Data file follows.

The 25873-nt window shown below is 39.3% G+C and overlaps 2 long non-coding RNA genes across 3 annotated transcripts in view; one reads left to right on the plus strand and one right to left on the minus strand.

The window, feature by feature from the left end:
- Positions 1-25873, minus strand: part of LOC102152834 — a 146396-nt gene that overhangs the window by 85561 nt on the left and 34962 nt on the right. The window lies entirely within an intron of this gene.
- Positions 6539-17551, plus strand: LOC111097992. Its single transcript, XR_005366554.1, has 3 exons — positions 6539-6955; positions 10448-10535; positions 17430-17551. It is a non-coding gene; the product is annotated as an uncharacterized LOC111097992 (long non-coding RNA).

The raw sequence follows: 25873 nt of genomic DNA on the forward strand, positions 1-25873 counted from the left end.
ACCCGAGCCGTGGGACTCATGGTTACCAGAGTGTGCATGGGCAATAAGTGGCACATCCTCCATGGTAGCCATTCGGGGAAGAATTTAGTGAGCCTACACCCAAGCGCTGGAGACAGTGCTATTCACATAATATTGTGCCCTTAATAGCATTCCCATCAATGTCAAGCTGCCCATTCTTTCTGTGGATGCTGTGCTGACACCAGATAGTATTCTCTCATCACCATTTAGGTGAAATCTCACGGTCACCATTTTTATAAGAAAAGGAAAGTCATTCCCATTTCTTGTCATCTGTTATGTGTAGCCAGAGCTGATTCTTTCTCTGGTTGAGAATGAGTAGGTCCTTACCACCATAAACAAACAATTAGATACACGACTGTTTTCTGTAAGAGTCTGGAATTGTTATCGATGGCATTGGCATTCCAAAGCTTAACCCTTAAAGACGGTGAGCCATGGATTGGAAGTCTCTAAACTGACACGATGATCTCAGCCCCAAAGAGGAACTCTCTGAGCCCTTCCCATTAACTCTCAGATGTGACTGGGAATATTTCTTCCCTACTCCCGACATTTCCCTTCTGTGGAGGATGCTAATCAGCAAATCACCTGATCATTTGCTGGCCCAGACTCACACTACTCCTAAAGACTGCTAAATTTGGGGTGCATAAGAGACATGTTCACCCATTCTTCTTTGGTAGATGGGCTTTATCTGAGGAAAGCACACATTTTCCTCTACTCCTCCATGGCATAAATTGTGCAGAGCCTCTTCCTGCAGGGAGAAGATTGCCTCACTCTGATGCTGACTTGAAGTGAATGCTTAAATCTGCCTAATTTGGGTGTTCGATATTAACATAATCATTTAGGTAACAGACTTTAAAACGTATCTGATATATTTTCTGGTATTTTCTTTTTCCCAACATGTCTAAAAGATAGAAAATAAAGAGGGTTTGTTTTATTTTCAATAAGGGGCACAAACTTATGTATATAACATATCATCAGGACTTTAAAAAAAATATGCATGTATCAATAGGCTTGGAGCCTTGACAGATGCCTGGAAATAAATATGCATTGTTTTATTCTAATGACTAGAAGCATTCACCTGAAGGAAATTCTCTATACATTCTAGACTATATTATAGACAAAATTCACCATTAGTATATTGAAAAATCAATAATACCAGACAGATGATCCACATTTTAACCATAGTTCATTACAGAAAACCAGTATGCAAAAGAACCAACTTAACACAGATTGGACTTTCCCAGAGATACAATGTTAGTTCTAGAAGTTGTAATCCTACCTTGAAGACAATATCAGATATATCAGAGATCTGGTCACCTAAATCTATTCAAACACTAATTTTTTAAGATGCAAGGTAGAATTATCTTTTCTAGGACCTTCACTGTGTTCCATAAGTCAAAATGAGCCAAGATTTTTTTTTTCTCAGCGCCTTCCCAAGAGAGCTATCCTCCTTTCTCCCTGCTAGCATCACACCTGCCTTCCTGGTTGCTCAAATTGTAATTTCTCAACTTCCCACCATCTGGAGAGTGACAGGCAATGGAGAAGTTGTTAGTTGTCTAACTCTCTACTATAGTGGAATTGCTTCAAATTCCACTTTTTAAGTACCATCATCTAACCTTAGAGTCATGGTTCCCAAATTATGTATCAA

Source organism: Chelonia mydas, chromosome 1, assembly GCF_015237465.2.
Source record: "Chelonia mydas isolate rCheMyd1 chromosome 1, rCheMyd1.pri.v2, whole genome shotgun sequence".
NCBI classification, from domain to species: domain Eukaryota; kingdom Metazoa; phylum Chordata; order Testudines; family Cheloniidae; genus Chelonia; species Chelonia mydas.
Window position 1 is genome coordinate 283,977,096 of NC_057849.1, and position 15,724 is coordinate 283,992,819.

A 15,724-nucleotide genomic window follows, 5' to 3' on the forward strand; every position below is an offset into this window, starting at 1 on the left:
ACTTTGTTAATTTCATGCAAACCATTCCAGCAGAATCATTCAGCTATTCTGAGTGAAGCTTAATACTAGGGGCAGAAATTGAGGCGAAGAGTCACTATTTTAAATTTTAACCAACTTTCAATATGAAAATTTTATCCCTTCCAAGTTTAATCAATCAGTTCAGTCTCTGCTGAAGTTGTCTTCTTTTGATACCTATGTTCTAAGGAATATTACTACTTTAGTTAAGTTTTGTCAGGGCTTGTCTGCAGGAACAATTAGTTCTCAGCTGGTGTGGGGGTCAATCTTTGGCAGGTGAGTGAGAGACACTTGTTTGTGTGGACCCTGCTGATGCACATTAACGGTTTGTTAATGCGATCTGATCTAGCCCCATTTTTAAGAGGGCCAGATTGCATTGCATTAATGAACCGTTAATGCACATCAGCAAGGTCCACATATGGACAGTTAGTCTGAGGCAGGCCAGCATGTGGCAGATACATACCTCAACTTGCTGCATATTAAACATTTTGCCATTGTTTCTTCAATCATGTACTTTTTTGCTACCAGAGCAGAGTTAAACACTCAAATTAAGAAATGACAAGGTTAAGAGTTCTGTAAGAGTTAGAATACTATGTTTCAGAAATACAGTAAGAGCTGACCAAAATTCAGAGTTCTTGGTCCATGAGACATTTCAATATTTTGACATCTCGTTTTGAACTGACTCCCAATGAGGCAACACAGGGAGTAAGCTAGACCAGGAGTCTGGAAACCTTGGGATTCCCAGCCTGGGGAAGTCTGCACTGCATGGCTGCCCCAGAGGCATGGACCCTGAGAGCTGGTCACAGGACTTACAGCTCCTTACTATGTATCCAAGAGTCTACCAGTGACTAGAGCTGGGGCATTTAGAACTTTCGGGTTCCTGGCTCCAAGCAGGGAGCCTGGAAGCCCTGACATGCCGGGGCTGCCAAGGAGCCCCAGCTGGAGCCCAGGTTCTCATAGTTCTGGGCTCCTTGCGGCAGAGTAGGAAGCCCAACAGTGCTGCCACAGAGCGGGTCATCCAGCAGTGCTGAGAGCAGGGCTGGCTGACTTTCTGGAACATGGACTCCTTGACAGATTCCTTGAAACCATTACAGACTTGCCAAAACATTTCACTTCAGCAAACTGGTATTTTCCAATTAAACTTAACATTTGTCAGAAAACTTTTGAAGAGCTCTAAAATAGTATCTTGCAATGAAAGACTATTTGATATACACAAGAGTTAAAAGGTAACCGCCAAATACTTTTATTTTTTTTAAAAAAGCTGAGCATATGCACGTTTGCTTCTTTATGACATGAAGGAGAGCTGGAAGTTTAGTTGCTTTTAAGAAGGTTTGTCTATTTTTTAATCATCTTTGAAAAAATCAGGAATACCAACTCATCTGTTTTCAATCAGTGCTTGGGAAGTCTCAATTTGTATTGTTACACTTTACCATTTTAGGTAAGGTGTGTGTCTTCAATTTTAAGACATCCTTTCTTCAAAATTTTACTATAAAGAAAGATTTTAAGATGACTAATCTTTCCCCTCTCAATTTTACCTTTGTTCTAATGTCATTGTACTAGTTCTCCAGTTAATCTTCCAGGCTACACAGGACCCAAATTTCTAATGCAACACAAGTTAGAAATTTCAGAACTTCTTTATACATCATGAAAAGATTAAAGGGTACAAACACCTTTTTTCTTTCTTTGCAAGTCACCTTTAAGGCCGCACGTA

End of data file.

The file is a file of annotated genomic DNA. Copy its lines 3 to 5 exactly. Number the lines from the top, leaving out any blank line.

- Positions 1-25873, minus strand: part of LOC102152834 — a 146396-nt gene that overhangs the window by 85561 nt on the left and 34962 nt on the right. The window lies entirely within an intron of this gene.
- Positions 6539-17551, plus strand: LOC111097992. Its single transcript, XR_005366554.1, has 3 exons — positions 6539-6955; positions 10448-10535; positions 17430-17551. It is a non-coding gene; the product is annotated as an uncharacterized LOC111097992 (long non-coding RNA).

The raw sequence follows: 25873 nt of genomic DNA on the forward strand, positions 1-25873 counted from the left end.